• A 36% bigger minimum down payment ($33,614.90 versus $24,736.80)
    • An 18.5% bigger down payment to avoid default insurance ($117,229.80 versus $98,947.20)
  • For those unfamiliar with down payment rules, the reason minimum down payments have risen so much more than uninsured down payments (percentage-wise) is because:
    1. the average home price broke the $500,000 barrier over the last year, and
    2. purchase prices above $500,000 require 5% down on the first $500,000 and 10% down on the next $499,999.99.
  • In PEI, where real estate is really on fire (up 30.7% year-over-year) but prices still average below $500,000, the minimum uninsured down payment has soared by, you guessed it, 30.7% year-over-year.

RBC on its Investment in Mortgage Renewal Technology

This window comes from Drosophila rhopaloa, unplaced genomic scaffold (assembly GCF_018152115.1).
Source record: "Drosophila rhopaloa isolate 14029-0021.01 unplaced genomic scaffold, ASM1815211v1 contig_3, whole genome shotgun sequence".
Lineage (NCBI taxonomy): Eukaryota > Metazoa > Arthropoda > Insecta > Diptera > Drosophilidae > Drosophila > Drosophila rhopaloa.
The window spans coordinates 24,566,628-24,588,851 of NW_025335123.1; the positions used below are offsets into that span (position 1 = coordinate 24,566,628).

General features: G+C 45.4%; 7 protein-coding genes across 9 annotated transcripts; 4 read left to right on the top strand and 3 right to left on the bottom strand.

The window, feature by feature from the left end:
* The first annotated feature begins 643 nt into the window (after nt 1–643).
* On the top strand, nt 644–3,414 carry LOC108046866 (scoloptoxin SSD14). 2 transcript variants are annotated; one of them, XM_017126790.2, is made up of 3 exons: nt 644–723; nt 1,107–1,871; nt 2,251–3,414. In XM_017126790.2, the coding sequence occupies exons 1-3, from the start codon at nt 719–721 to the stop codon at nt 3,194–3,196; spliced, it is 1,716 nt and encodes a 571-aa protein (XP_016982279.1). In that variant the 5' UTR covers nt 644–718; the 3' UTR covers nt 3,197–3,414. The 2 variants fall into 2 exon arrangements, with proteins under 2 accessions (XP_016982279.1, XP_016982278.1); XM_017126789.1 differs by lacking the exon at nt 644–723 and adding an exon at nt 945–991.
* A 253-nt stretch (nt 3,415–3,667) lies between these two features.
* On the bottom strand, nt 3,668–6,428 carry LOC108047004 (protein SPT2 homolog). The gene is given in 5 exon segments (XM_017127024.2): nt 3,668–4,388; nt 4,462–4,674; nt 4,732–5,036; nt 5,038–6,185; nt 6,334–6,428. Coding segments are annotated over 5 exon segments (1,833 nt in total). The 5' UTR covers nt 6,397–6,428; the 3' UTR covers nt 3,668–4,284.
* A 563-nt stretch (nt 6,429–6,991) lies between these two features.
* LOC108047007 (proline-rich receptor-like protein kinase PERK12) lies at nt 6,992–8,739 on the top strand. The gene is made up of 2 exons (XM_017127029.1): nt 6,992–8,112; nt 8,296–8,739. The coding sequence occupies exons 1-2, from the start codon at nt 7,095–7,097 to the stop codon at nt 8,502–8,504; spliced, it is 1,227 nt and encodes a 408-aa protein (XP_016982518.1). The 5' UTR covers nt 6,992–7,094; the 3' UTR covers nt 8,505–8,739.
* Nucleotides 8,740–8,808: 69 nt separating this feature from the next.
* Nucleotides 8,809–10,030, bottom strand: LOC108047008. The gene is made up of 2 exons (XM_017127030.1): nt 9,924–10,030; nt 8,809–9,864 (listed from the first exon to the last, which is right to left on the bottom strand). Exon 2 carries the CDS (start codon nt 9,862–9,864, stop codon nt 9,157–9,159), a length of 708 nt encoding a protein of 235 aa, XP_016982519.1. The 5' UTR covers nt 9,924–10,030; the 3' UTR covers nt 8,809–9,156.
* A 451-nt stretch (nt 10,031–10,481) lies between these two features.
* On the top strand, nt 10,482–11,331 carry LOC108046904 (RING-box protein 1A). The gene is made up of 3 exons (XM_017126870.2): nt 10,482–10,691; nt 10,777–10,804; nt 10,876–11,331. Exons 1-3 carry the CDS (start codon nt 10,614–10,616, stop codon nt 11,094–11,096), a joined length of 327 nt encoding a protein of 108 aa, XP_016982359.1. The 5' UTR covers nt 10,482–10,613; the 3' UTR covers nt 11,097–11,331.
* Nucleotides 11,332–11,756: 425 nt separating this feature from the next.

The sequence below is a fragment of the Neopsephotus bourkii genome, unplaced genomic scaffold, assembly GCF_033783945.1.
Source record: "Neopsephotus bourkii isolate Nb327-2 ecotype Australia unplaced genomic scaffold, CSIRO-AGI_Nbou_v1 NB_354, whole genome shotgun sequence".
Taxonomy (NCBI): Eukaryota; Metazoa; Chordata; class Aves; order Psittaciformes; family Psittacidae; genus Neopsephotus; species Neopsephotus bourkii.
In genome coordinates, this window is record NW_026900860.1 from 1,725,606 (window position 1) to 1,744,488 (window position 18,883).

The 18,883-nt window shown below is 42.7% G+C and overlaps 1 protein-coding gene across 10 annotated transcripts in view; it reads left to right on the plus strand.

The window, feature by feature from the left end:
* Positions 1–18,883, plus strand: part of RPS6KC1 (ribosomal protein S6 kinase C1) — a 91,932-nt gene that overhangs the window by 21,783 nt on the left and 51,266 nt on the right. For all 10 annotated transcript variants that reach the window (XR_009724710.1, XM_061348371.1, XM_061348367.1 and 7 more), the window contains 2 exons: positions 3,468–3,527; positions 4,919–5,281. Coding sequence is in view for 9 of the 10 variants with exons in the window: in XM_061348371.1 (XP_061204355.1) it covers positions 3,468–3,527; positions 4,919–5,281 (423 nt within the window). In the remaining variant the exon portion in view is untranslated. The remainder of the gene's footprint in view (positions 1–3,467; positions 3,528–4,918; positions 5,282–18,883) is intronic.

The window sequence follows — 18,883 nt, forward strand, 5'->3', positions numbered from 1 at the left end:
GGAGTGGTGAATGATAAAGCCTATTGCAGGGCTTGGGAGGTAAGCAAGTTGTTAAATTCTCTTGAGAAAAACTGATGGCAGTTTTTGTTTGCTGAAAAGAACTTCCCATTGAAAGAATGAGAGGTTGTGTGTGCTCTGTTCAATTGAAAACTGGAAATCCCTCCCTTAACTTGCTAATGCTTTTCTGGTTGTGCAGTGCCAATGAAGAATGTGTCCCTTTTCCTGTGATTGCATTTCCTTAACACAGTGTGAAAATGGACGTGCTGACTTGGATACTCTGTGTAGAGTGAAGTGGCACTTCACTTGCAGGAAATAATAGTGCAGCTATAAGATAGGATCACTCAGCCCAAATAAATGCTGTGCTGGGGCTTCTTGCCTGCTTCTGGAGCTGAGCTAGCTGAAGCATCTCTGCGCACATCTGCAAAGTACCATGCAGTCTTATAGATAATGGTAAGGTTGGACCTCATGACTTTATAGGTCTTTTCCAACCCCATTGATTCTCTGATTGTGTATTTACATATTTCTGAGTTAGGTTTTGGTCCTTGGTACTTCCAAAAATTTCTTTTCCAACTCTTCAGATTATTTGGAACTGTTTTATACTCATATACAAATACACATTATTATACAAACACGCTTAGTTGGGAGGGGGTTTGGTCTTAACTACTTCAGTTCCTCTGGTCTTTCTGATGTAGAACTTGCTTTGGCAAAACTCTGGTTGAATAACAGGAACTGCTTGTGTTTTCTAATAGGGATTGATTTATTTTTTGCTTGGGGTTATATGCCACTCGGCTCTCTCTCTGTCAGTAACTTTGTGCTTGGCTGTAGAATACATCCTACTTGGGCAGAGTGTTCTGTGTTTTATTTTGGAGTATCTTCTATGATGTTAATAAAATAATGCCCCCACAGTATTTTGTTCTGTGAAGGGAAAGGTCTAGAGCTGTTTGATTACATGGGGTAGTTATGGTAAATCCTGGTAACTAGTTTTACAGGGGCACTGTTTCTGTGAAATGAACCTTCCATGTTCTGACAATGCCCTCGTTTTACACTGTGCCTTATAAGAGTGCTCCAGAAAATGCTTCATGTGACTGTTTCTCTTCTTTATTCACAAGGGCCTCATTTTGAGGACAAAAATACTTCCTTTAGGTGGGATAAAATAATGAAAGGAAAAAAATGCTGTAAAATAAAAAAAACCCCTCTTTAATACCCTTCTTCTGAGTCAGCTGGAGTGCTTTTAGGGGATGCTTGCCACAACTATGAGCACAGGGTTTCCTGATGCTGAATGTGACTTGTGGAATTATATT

• “…We improved our ability to renew mortgages. And it took our [customer] retention rate up by several hundred basis points from 87%, 88% to 91%, 92%. And when you have, let’s call it, $70 billion or $80 billion of mortgages renewing every single year, if you could improve that retention rate by 400 basis points through technology, that’s a big difference.” —Rod Bolger, Chief Financial Officer, RBC, Tuesday Sept. 15, 2020 (Source)
  • Note to RBC’s (or any big banks’) mortgage customers: Shop hard at renewal, and not just for a lower rate, but for contract flexibility (i.e., better refinance options and lower penalties). Consider switching to a fair penalty lender unless you’re absolutely certain you’ll have no need to change your financing for the duration of your mortgage term.

The Growing IQ of AI